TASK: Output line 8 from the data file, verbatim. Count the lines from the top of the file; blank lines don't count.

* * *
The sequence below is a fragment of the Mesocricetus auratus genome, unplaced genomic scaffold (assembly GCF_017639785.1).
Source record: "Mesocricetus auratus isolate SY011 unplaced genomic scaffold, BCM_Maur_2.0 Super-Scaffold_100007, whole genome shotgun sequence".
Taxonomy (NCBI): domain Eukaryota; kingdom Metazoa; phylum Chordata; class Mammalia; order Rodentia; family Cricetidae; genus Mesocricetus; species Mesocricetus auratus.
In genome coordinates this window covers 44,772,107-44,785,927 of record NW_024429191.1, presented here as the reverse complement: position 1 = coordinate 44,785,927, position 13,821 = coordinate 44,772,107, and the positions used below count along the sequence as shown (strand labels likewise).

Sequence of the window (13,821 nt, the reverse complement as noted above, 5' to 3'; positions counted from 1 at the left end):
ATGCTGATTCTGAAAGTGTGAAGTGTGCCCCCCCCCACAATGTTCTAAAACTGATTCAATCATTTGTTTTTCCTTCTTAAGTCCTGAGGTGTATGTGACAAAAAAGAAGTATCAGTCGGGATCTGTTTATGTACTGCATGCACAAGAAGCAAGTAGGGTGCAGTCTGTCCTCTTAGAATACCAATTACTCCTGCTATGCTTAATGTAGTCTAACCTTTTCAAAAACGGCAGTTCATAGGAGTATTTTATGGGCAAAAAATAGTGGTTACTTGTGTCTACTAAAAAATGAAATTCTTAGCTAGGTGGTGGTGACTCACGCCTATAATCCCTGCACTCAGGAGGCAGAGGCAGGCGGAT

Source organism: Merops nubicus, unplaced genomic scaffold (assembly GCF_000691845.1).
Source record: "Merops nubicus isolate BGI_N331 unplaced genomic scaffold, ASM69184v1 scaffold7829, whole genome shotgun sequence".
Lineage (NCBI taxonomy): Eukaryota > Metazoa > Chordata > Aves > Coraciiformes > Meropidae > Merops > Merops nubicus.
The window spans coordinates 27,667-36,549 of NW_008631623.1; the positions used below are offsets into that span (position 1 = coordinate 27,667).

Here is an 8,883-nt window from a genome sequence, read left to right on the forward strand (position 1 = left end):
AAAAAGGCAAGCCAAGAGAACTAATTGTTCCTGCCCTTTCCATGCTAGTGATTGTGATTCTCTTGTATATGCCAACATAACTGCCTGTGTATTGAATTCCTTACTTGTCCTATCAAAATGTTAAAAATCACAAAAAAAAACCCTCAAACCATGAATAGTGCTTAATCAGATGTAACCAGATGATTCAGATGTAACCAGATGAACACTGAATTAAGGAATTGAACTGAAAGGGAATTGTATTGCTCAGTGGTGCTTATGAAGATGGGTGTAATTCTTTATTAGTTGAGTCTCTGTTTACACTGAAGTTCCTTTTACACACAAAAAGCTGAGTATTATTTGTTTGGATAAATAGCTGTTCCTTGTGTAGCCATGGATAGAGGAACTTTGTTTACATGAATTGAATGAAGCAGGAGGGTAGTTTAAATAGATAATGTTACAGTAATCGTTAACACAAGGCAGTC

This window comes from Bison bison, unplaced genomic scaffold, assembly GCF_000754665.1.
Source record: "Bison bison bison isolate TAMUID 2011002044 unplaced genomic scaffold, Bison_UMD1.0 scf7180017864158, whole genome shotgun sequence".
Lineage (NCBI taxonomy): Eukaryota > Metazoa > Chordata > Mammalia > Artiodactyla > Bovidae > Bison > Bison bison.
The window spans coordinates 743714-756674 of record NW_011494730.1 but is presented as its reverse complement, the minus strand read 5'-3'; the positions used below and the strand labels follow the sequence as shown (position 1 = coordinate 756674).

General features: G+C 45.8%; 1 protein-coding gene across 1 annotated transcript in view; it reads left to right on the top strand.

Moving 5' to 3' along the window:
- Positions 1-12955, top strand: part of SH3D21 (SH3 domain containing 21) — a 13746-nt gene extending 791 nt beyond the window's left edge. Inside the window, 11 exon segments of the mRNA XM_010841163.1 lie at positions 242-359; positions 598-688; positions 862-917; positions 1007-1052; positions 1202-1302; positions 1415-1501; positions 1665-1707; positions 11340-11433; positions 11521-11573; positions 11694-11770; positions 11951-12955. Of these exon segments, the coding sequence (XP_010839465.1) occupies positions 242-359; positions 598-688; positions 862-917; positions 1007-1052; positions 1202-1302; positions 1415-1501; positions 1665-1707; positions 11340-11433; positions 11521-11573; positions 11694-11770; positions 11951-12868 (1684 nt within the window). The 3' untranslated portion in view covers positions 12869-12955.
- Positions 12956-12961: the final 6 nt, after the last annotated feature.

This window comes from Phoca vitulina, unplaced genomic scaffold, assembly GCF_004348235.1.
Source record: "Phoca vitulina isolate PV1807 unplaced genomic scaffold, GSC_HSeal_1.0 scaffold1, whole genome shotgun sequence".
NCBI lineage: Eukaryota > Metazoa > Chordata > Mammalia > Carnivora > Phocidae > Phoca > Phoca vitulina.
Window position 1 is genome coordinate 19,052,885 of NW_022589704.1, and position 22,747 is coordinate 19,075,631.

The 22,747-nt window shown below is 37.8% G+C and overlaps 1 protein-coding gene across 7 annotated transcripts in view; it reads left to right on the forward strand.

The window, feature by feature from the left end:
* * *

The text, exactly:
Source record: "Merops nubicus isolate BGI_N331 unplaced genomic scaffold, ASM69184v1 scaffold7829, whole genome shotgun sequence".